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The occurrence of multiple primary malignancies (MPM) in one patient is a rare but increasingly frequent event, partly due to medical advances in diagnosis and therapy. A number of theories have been proposed to explain MPM, but none have been proven. A key risk factor appears to be family history. We present the case of a 43-year-old male with multiple cancers who was first admitted to the hospital for an undifferentiated pleomorphic sarcoma/pleomorphic malignant fibrous histiocytoma (pG2T2bN0Mx stage III) of the right scapula in May 2009. The patient underwent three tumor resections in situ due to tumor recurrence. During the period of chemotherapy and radiotherapy, computed tomography (CT) revealed a 10x10-cm enhancing soft mass of the ascending colon, which was diagnosed as mucinous adenocarcinoma in a pathological report. Laboratory data showed elevated serum levels of carcinoembryonic antigen (CEA, 20.0 μg/l; normal range, 0.0–10.0 μg/l). Certain family members of the patient had been diagnosed with endometrial, colon and pancreatic cancer. None of the family had a smoking history or presented with familial adenomatous polyposis (FAP). The patient with hereditary non-polyposis colorectal cancer (HNPCC), whose family fulfilled Amsterdam Criteria I (AC I), has remained free of disease for 15 months. Family history may be a key risk factor for MPM and HNPCC, the detailed molecular mechanisms of which remain to be elucidated. This case report with an investigation of family history may improve the clinical recognition of HNPCC and MPM.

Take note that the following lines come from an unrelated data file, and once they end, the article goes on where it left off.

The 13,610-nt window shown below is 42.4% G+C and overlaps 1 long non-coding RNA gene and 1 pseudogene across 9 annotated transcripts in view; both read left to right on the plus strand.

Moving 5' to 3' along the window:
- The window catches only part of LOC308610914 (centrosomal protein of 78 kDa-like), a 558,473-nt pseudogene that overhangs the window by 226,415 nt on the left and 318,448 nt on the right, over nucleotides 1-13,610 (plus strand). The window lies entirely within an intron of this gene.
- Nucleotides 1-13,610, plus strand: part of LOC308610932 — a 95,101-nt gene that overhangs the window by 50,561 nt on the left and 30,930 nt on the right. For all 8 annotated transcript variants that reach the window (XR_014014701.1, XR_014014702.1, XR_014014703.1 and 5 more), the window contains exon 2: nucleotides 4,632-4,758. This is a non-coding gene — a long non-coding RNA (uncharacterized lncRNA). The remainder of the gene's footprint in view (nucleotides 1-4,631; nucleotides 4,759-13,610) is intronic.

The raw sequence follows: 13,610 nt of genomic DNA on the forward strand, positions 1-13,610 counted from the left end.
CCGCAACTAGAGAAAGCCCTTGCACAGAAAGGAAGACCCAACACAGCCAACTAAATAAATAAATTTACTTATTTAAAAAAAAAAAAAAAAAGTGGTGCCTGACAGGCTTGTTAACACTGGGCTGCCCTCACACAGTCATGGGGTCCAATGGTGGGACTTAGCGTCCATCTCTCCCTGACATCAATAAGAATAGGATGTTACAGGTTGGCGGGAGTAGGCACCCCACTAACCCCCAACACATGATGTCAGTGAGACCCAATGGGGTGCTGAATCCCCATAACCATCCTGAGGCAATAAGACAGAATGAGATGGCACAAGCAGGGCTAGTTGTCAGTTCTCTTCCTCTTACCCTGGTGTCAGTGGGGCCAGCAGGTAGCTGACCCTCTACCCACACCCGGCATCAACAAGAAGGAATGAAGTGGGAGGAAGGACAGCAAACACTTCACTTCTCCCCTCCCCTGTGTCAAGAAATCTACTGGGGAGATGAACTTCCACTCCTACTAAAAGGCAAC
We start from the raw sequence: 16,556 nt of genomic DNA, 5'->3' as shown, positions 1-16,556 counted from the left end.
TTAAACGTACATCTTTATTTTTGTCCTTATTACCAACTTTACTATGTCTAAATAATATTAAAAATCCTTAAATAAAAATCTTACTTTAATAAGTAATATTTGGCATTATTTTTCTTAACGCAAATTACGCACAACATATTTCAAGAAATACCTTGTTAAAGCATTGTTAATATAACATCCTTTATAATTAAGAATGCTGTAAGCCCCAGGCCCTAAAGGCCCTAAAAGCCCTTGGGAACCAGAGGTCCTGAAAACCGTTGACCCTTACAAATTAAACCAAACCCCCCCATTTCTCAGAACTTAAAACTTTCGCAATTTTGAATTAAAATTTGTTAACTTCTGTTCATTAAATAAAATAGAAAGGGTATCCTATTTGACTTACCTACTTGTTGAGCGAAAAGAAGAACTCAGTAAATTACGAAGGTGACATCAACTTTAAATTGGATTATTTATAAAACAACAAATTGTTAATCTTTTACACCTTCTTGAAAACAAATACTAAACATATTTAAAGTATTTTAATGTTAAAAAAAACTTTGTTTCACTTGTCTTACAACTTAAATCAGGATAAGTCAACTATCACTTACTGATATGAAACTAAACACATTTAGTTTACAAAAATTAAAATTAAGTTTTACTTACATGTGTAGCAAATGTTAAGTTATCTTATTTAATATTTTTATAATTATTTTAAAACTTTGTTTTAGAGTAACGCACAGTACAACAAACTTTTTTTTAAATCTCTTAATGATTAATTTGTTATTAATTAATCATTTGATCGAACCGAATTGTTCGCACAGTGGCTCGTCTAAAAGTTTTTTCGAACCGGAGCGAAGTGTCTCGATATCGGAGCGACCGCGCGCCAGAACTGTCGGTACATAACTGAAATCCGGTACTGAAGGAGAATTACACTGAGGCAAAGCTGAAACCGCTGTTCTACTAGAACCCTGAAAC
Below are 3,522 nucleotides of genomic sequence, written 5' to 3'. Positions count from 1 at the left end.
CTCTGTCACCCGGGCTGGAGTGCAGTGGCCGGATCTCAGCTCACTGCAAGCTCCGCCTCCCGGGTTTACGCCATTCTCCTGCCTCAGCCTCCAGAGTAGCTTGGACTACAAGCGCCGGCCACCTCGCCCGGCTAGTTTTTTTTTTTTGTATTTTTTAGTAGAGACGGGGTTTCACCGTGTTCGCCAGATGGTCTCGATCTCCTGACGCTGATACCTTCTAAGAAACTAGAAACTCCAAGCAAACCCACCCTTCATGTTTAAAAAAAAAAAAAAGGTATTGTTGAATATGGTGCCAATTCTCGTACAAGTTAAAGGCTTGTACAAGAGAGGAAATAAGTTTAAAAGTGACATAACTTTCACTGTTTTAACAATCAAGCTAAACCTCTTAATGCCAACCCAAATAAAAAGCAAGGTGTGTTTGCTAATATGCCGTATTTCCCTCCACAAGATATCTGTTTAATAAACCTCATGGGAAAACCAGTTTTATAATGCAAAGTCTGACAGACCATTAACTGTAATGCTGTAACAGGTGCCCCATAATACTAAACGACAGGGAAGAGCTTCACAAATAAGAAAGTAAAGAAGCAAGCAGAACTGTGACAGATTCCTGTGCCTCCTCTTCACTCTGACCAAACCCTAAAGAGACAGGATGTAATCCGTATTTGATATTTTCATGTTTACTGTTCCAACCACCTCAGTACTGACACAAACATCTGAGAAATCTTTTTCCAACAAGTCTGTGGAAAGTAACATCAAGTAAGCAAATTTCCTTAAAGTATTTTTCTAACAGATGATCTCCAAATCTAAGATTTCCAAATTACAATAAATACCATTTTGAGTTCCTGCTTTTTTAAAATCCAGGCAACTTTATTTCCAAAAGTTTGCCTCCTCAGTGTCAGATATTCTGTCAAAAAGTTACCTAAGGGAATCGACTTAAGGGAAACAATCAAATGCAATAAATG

Multiple primary malignancies (MPM) in a single patient are relatively rare but have increased in frequency in recent decades (1). This may be a result of medical advancements in diagnostic and therapeutic strategies, a possible effect of new carcinogens in the industrial environment and longer life span allowing another primary cancer to develop (2,3). Among those patients with MPM, double cancer is commonly observed, while triple cancers occur in 0.5% of patients and quadruple or quintuple cancers occur in less than 0.1% of patients (4). The present study describes a case of a patient with double malignancy of an undifferentiated pleomorphic sarcoma/pleomorphic malignant fibrous histiocytoma and hereditary non-polyposis colorectal cancer (HNPCC). The literature concerning HNPCC is also discussed. Informed consent was obtained from the patient. The study was approved by the Ethics Committee of The 6th People’s Hospital of Shanghai, School of Medicine, Shanghai Jiaotong University, Shanghai, China.